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Earlier this week I was passive-aggressively called heartless, rude, and arrogant by a grandmother and her (adult) daughter. Their Facebook pity party began with what was a concise, grammatically correct response from me to a text message. In the swift, and still puzzling response to me, I thought at first it wasn’t even intended for me. It was almost as if her finger had already pounded out the hateful words and her finger was on the trigger before I even responded. And her mother, well it only took THREE minutes before she took to Facebook to (passive-aggressively) attempt to demean this HEARTLESS, RUDE, and ARROGANT person (me) and express her wishes about bad KARMA on this nasty person (me).

plum cake

And you know what, it only took SECONDS for people to agree, comment, assess the situation which they knew nothing about, and help these two bullies stir their big, insecure, pot of disdain. Was it the swift and concise manner in which I responded? Or was it the proper grammar? In my experience as a communications professional, using phrases such as, “…as I was the one who…” can be perceived as being arrogant by circles of people who commonly use phrases like, “…ain’t no one told me.”

IMG_3806

Anyway, I am trying to think positive thoughts and not let this hurt me, but who’s kidding? I’m not offended by these two women because they are the kind who gossip, talk about people behind their backs, complain about bullies but are ones themselves, and will tell you anything you want to know about someone’s personal lives – who’s sleeping with whose husband, who is battling depression, whatever you want to know. But when people you know innocently rally around your haters, it’s going to sting. I even thought about posting the word-for-word text conversation that led to this bitterness so that people would truly have the opportunity to judge, but I tend to be one who (not easily) refuses to lower myself to levels such as this. So I’ll just take this as a good reminder that we shouldn’t be too quick to help stir other’s pots of hatred. We never know what heartless, rude, arrogant people are behind their pitiful campaigns.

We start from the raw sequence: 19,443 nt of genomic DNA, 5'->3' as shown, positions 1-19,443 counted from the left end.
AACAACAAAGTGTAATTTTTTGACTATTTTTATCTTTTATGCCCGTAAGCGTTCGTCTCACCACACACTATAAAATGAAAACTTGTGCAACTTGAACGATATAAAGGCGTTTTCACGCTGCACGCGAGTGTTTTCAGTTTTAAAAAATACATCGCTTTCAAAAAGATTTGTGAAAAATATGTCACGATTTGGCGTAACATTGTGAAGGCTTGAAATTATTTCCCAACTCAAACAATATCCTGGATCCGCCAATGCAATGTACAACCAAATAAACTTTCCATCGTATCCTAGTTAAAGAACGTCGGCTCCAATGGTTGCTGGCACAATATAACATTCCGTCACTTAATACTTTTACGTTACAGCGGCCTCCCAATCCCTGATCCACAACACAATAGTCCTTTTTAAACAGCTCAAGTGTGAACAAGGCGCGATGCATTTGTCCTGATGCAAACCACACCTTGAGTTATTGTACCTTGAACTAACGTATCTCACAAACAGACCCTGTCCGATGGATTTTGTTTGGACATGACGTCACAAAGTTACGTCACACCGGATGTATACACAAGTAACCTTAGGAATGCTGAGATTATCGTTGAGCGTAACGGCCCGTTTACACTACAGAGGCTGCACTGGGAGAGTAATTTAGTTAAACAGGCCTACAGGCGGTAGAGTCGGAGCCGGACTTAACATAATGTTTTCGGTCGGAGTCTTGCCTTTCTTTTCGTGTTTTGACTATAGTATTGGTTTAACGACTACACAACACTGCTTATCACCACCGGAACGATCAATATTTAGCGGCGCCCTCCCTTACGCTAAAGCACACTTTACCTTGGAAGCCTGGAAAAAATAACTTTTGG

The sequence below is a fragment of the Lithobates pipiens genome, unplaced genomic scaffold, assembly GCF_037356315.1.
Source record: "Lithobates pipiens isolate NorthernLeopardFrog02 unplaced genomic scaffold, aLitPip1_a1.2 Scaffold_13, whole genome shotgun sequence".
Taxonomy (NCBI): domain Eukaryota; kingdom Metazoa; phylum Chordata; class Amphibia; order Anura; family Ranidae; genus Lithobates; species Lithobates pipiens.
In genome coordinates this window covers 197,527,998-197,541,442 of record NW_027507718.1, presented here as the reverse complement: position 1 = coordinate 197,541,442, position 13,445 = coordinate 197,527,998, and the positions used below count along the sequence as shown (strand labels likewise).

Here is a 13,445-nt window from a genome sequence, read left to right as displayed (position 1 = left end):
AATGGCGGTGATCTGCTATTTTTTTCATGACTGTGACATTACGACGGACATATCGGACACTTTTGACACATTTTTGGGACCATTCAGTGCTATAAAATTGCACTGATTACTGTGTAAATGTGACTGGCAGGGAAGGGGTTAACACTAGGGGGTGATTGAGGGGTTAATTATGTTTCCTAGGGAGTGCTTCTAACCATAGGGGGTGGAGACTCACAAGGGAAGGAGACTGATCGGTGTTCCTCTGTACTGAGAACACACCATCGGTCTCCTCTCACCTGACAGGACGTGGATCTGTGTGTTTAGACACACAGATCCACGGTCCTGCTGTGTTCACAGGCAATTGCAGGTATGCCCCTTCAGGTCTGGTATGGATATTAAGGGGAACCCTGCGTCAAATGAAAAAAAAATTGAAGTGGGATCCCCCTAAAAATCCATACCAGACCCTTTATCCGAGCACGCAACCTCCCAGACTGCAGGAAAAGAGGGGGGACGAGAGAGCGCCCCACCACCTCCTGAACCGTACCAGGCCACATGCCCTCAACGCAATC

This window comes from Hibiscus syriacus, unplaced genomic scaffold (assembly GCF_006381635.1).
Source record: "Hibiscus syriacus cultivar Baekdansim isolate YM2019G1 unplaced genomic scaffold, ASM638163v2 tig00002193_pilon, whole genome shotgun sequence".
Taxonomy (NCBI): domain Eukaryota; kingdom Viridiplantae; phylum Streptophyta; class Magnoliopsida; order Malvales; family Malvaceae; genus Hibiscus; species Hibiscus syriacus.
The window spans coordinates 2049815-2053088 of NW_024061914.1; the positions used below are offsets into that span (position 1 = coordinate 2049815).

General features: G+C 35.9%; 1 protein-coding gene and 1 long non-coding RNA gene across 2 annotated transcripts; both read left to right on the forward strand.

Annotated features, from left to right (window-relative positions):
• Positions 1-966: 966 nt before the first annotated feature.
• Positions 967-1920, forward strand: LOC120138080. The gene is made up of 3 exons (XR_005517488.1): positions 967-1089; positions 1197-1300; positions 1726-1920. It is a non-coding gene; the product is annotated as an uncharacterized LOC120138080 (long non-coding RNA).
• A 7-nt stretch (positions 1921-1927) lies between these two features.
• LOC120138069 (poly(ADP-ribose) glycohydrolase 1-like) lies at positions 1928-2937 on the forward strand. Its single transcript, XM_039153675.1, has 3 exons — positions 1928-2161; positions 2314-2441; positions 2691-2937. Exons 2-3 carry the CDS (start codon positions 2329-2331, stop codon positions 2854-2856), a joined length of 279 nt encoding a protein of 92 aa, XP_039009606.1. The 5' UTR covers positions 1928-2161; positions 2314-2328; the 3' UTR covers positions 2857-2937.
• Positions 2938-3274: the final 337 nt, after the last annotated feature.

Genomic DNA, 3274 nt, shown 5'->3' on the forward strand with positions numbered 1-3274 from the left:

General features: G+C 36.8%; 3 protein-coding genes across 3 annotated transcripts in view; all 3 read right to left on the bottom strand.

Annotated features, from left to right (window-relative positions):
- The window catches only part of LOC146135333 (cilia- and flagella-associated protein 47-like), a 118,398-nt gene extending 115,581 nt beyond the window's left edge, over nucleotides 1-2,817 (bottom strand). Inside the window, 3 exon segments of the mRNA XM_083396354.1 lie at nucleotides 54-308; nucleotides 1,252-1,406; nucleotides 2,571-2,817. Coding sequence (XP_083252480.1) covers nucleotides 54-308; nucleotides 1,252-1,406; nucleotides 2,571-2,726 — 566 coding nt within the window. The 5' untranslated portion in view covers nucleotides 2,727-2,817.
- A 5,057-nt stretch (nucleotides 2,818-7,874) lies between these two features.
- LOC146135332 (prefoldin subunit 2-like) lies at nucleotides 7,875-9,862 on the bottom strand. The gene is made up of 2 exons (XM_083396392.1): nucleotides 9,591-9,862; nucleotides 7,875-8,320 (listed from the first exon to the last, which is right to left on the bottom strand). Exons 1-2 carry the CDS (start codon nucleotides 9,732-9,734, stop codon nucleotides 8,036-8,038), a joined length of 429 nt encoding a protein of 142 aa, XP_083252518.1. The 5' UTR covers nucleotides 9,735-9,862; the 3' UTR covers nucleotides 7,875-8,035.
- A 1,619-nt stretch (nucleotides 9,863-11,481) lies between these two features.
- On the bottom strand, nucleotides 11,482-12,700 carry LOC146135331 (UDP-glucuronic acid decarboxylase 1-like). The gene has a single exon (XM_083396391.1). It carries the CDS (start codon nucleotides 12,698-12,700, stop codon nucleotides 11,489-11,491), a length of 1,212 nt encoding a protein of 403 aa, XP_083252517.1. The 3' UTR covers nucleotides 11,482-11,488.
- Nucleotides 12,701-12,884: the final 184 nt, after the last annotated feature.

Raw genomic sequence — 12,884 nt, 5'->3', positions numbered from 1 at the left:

So instead, I came home and enjoyed a delicious piece of plum cake that my friend Tracey made for me last week. Here’s the positive story I want to share with you – Quite a few years ago, I met this crazy fun Southern girl. (She uses words like “commode” and “cellular unit.”) We instantly bonded when we realized that we had the same childhood love for a certain plum cake made with BABY FOOD. For reasons only he knows, God brings people (and sisters!) into your life who bring you joy and true, honest friendship. People who are constant cheerleaders for all your dreams, friends who can have thoughtful conversations that don’t include gossip and bad-mouthing others. People who will bake cake for you. Keep those friends.

friends at hockey

Surround yourself with THOSE people.

sister

Stir their pot of goodness until it runneth over.

Kalli

Plum Cake

(As given to me by my mother, Linda Moe)

Cake

1 cup vegetable oil

2 cups sugar

3 eggs

1 teaspoon vanilla

2 teaspoons red food coloring

2 small jars plum baby food (If you can’t find plum, Tracey used plum/banana/apple or something like that as a substitute.)

2 cups flour

1/2 teaspoon baking soda

1 teaspoon cinnamon

1 teaspoon cloves

1/8 teaspoon salt

1 cup chopped nuts (optional)

Icing

1/4 cup margarine

1/4 cup confectioners (powdered) sugar

2 tablespoons milk

pinch of salt

  1. Mix oil, sugar, eggs. Add vanilla, food coloring, and plum baby food. Mix well. Blend in dry ingredients. Stir in nuts.
  2. Pour into a well-greased and floured Bundt pan. Bake at 350° for 1 hour or until cake tester comes out clean.
  3. For the icing: simmer margarine, sugar, milk, and salt for 3 minutes. Drizzle over cake while warm.

Sweet karma wishes,

Staci

I welcome positive comments on this post. Negative comments will be deleted.